By JANIE SOUTHARD
St. Henry’s industrial park will likely grow by at least
two businesses as the village council considers applications
for tax abatements, both over a 10-year period.
Stachler Concrete Inc., a long-time business just outside the
village, and LCS Incorporated, an existing rural Fort Recovery
business, are planning new facilities in the village industrial
Stachler plans to build a $600,000, 22,000-square-foot facility
that will bring 27 full-time and six part-time jobs. The company
is owned by Homer Stachler of St. Henry.
LCS owners Dan and Teresa Lennartz of Fort Recovery recently
signed an agreement to purchase a 10,000-square-foot commercial
spec building in the industrial park for $369,000.
“LCS is a material handling company that installs services
and sells material handling equipment. They’ll bring 17
full-time jobs and have pledged eight more over the next three
years,” Village Administrator Don Hess said following
the Monday night village council meeting.
Additionally, the Lennartz couple are looking into the feasibility
of building a separate facility in the industrial park to house
a daycare center.
Council members reviewed the two company’s applications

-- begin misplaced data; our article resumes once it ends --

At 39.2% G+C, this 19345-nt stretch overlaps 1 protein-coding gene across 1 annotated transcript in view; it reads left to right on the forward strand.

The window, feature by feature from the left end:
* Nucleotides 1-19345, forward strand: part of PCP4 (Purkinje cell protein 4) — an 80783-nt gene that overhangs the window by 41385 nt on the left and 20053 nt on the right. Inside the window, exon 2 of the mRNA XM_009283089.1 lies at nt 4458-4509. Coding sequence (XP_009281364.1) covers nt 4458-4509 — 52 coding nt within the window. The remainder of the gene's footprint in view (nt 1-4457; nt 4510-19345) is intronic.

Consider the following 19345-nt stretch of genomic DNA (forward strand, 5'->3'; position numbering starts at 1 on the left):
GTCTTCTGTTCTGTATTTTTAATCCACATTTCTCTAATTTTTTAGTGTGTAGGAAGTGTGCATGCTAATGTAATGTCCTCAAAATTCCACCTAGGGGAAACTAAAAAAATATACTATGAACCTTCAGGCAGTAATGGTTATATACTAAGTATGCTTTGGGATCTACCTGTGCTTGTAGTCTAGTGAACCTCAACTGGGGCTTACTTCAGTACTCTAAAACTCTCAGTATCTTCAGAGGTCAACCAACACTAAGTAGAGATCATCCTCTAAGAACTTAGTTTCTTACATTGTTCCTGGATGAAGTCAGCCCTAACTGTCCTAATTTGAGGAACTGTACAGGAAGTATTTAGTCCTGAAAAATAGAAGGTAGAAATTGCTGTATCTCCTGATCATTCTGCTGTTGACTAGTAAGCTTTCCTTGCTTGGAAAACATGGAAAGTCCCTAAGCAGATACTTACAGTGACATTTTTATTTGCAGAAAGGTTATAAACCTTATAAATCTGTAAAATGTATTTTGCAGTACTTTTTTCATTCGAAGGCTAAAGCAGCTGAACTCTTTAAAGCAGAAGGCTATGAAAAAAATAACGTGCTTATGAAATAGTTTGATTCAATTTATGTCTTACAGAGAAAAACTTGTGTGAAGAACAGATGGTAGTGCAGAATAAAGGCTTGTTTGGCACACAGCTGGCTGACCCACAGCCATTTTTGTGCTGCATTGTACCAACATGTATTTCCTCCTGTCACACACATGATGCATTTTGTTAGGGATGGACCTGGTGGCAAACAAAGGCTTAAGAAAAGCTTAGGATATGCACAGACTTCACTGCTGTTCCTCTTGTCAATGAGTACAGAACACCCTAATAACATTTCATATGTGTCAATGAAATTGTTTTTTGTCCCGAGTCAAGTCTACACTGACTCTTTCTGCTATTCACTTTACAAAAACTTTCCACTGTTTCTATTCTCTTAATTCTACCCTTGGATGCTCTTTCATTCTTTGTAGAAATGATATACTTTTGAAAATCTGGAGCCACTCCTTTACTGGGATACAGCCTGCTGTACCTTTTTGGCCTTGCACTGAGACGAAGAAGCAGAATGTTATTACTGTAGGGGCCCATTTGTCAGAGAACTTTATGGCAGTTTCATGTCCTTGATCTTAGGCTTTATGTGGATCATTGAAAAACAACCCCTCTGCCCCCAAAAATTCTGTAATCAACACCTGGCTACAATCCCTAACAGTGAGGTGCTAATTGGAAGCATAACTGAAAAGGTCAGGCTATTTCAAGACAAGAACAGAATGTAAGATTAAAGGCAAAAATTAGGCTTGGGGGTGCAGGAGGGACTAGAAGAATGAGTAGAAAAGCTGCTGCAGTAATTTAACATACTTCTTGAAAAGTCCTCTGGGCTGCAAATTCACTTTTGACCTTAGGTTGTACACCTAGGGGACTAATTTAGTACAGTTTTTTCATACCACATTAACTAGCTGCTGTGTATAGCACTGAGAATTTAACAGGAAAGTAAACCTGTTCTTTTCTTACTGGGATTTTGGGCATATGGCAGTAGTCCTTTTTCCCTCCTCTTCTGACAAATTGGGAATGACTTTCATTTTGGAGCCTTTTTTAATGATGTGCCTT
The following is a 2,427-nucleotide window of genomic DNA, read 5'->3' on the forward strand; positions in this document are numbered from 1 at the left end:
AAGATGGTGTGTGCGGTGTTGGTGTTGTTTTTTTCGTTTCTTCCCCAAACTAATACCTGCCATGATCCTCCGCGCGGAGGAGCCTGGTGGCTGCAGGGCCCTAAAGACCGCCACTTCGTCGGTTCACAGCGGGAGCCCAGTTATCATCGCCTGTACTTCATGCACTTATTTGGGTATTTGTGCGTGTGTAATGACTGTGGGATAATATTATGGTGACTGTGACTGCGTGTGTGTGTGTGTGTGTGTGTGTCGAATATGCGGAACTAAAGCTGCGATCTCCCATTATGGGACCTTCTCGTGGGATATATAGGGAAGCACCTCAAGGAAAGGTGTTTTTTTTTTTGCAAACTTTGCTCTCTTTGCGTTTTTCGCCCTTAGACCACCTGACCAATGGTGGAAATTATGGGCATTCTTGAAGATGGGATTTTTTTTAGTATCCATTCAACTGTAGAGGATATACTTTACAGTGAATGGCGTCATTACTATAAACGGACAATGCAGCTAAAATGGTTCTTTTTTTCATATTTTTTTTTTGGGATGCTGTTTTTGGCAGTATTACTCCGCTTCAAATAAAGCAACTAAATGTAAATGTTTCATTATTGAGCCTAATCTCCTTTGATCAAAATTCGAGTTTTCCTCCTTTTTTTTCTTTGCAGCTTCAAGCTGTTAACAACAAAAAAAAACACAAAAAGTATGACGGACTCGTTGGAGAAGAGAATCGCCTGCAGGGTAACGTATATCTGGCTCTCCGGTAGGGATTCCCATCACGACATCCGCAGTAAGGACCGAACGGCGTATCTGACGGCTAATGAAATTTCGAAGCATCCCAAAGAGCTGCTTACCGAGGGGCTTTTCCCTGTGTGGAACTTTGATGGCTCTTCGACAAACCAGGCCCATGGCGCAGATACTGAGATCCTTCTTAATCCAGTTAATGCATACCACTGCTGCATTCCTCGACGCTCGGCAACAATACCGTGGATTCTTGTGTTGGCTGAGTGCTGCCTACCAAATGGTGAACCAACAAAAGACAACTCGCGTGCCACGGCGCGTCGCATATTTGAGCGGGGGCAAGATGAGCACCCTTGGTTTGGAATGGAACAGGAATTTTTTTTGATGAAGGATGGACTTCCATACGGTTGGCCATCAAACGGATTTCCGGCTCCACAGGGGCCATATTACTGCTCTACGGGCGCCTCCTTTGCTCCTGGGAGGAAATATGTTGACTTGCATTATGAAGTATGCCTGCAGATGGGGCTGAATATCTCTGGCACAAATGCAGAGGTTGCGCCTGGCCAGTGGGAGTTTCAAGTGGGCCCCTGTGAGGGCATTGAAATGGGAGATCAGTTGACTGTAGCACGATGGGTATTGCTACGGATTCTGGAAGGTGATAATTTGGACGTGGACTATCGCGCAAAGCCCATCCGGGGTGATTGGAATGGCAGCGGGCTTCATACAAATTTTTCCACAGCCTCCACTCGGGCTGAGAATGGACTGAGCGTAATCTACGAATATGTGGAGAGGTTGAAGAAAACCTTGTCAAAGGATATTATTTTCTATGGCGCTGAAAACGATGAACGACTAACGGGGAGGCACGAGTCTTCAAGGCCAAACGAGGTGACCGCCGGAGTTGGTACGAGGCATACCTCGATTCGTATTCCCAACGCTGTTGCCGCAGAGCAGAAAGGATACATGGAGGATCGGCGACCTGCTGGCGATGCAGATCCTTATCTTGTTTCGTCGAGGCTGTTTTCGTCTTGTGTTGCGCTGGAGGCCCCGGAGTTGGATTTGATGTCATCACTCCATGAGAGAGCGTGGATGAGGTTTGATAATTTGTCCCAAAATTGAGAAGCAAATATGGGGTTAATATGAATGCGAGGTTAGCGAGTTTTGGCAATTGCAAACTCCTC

for tax abatements, which would forgive taxes in lieu of the
companies making donations to the school and promising job creations.
No decision was made and more discussion will follow at a later
Also at the meeting, Mayor Lavern Schulze signed a surcharge
agreement for 2004 for the village to operate wastewater pretreatment
for Cooper Farms at $8,100 per month.
Hess met with Craig Eley, ODOT District 7 safety manager, regarding
posted speed limits west of town on Ohio 119.
“It’s 55 mph to the village limits but the posted
35 mph does not appear until the 119 fork. Craig said state
law is that all speed within village limits is 50 mph unless
“We’ll be looking into the cost and time involved
for a speed study to legally reduce the speed to safer limits
in front of the nursing home (The Gardens at St. Henry),”
The village also signed an agreement with Mercer Landmark to
place an antenna on one of the company’s structures for
the purpose of “initiating a radio read of water meters,”
according to Hess.
“This will be a progressive system over the next five
years to change residences’ meters to transmitters,”